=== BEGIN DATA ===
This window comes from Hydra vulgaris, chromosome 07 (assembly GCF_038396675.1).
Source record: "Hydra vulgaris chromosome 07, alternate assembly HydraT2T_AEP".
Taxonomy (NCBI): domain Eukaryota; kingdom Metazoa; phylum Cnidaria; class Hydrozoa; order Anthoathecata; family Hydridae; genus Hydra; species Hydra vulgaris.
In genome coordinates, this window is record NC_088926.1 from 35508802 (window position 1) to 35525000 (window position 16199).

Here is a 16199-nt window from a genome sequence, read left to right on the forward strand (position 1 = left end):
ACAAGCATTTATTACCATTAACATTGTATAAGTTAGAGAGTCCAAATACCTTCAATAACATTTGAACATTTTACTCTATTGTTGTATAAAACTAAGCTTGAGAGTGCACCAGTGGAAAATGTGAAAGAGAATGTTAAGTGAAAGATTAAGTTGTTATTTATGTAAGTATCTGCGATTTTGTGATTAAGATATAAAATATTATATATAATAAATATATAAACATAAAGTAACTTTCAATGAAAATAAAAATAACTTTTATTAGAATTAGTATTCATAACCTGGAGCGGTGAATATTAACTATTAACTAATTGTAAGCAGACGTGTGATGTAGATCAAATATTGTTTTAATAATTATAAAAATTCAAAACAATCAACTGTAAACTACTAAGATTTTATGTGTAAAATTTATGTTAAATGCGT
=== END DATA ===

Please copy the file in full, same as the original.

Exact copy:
This window comes from Hydra vulgaris, chromosome 07 (assembly GCF_038396675.1).
Source record: "Hydra vulgaris chromosome 07, alternate assembly HydraT2T_AEP".
Taxonomy (NCBI): domain Eukaryota; kingdom Metazoa; phylum Cnidaria; class Hydrozoa; order Anthoathecata; family Hydridae; genus Hydra; species Hydra vulgaris.
In genome coordinates, this window is record NC_088926.1 from 35508802 (window position 1) to 35525000 (window position 16199).

Here is a 16199-nt window from a genome sequence, read left to right on the forward strand (position 1 = left end):
ACAAGCATTTATTACCATTAACATTGTATAAGTTAGAGAGTCCAAATACCTTCAATAACATTTGAACATTTTACTCTATTGTTGTATAAAACTAAGCTTGAGAGTGCACCAGTGGAAAATGTGAAAGAGAATGTTAAGTGAAAGATTAAGTTGTTATTTATGTAAGTATCTGCGATTTTGTGATTAAGATATAAAATATTATATATAATAAATATATAAACATAAAGTAACTTTCAATGAAAATAAAAATAACTTTTATTAGAATTAGTATTCATAACCTGGAGCGGTGAATATTAACTATTAACTAATTGTAAGCAGACGTGTGATGTAGATCAAATATTGTTTTAATAATTATAAAAATTCAAAACAATCAACTGTAAACTACTAAGATTTTATGTGTAAAATTTATGTTAAATGCGT